“The Lord lift up his countenance upon you, and give you peace.” (Numbers 6:26)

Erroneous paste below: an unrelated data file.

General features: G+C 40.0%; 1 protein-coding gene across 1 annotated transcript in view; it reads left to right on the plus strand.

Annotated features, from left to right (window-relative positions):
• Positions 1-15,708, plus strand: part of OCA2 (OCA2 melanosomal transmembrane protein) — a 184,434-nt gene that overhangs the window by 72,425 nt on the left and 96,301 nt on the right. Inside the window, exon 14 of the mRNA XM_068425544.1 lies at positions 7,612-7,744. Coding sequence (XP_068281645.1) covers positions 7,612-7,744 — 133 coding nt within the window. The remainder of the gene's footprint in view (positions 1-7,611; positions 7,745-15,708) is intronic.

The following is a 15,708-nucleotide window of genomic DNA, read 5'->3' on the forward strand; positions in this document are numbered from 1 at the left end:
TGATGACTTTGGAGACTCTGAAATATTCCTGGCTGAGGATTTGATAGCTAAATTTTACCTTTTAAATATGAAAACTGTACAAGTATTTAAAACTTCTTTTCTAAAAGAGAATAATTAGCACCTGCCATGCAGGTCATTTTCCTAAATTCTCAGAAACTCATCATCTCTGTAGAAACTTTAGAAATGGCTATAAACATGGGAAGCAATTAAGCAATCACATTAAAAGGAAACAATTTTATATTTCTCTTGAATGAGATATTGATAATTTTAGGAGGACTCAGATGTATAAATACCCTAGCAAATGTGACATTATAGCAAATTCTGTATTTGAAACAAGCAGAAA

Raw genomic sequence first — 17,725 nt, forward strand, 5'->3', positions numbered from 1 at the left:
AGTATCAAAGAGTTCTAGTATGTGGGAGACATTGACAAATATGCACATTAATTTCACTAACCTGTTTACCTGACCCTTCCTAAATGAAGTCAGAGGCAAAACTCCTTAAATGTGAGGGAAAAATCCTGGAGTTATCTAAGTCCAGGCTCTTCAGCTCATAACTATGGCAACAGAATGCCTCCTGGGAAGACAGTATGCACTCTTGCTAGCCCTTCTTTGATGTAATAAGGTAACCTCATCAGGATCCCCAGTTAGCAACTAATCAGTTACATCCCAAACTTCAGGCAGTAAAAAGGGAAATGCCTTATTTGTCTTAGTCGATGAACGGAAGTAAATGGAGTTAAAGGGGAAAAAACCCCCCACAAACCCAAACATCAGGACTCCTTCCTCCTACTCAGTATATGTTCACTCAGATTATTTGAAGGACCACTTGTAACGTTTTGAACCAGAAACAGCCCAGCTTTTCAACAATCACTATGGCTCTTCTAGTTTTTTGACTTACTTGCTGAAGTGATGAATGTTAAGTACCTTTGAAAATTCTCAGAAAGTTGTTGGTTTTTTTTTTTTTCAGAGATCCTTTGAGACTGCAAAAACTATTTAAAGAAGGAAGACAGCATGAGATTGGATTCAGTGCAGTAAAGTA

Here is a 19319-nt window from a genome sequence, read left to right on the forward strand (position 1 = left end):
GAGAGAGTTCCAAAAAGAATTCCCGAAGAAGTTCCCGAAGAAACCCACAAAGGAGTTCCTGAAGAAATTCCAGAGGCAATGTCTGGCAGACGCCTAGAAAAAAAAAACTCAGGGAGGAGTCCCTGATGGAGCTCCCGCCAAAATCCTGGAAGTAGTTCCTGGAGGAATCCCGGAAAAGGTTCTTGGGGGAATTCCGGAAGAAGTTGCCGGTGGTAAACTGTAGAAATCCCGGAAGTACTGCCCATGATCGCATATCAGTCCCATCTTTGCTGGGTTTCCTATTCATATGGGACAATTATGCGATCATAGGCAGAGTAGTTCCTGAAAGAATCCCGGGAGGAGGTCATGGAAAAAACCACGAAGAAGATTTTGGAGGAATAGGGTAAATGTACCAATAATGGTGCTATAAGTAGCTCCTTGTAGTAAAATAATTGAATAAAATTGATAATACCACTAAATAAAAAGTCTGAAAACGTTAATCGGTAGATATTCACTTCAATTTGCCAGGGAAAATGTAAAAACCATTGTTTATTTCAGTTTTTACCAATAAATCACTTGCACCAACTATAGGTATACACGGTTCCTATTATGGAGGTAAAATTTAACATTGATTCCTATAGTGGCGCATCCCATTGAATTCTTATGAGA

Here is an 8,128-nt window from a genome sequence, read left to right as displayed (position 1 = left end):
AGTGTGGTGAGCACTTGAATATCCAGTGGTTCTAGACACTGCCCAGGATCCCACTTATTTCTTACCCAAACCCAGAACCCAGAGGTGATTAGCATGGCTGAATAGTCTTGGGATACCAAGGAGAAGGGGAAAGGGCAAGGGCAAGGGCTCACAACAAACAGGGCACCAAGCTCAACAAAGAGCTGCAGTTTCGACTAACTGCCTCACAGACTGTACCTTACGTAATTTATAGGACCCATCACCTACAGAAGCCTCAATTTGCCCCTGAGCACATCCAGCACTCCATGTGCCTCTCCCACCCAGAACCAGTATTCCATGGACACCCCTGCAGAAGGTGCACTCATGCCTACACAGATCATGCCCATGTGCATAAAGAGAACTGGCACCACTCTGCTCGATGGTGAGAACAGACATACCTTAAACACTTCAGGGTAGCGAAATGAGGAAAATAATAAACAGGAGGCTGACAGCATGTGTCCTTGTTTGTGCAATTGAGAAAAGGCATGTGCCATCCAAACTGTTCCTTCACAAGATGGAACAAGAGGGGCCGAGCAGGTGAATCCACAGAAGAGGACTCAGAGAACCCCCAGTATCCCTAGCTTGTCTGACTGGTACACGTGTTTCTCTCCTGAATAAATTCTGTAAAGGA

In the Sermon on the Mount, Jesus challenges us to show love for our enemies: “You have heard that it was said, ‘An eye for an eye and a tooth for a tooth.’ But I say to you, Do not resist an evildoer” (Matthew 5:38–39). Christ’s own deeds serve as the model for Christian peace work.In practice, the commandment to love our enemy has been interpreted in a variety of ways by Christians and Western culture in general. The early church was pacifist and forbade all military action because it contradicted the teachings of Christ. Yet there have also been periods of war in the church’s history: neither the Crusades nor forced conversion reflect the values of the Sermon on the Mount.Today, the Church’s peace work is done both at the grassroots and more general levels. Since 2000, interfaith dialogue has played an especially important role in peace work. In particular, 9/11 required churches and religious communities to find new ways to talk with each other.Finn Church Aid is especially involved in supporting ongoing peace processes in various parts of Africa. Finnish volunteers have also served as observers with the Ecumenical Accompaniment Programme in Palestine and Israel (EAPPI), monitoring the human rights situation in the region and reporting violations. Churces have also issued numerous statements in support of human rights and peace.